3) Is this the right spot for an animal?
Gauge the audience; one man and his dog are not always the best audience to try to entertain. Children may be good as they can be entertained or worried in good measure. Westminster’s Unicorn is a total showman and has younger audiences eating out of his hand. But, be careful, they can be scrofulous little tykes and pull your cape or try to trip you up; they run in pack and this gives them confidence, so you don’t want too many of them.
Large audiences of mixed ages are good as they allow you to steer away from the sections which may not be responsive or the kids if they are stroppy or scared. If the mystery works and there is a level of fear in the audience then this is ok. Some children will cry, some ladies will scream, some men will run away; it all adds to the show. I have seen grown men cowering from Bristol Morris Men’s Horse, and Henry.
4) How animalistic should I be?
It depends on a number of things;
i) how you feel on the day, you could want to chew up the audience and spit out the bones, on the other hand you may just need a cuddle.
ii) the type of audience. If they are responding well then work with them, be the animal, go and chew some foliage, kick a pebble around to play with it for a while, pinch someone’s hat, sneak up and nibble a ladies ear. If they are not interested do more leaping around in the dance, and be part of the show but away from the audience.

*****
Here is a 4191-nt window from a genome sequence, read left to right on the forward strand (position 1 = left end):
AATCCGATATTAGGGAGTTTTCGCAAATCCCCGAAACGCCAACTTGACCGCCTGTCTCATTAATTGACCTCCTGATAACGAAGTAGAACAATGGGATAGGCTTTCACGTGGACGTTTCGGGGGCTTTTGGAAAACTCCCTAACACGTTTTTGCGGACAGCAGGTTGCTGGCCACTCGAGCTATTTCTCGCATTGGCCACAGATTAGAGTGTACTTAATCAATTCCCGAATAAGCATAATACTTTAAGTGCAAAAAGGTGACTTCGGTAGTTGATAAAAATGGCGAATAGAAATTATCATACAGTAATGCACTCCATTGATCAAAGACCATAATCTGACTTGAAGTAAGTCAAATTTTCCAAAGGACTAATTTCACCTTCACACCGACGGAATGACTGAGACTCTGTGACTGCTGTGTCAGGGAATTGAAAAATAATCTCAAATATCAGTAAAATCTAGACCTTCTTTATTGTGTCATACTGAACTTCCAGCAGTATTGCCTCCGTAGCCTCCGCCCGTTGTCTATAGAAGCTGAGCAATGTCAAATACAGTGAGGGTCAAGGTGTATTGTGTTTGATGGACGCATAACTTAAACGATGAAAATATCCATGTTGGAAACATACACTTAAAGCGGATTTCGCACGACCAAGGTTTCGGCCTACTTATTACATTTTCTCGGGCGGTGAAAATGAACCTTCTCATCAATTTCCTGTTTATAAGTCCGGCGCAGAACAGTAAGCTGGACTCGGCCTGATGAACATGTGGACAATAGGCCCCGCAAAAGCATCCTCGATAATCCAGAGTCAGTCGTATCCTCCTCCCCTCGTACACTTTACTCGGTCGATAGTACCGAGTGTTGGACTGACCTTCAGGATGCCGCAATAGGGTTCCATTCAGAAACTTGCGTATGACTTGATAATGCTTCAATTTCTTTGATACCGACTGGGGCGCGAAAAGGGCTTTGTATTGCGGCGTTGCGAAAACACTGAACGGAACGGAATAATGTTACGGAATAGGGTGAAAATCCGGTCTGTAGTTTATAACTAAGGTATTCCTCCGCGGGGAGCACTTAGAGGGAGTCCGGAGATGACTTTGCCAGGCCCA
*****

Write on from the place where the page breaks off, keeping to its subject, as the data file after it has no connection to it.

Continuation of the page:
iii) Are there toys about? All animals enjoy playing; Morris sticks, road cones, hats, discarded sandals, anything loose and on the floor is good for a toy and can be used to good effect; work with these things, don’t always be with the audience.
The bottom line is that you are taking on the role of the animal. Personality is important, but so is the fact that all animals occasionally have to scratch, for example; standing on one leg whilst using the other foot to scratch behind an ear is effective.
The Hobby Horse
Constant Billy; East Suffolk’s other horse, Padstow, Minehead, and Phoenix Sword’s ‘Eric’ are all examples of the Hobby Horse. Different to the Hooden horse, the master can be seen by the audience and has to juggle being human and animal at the same time.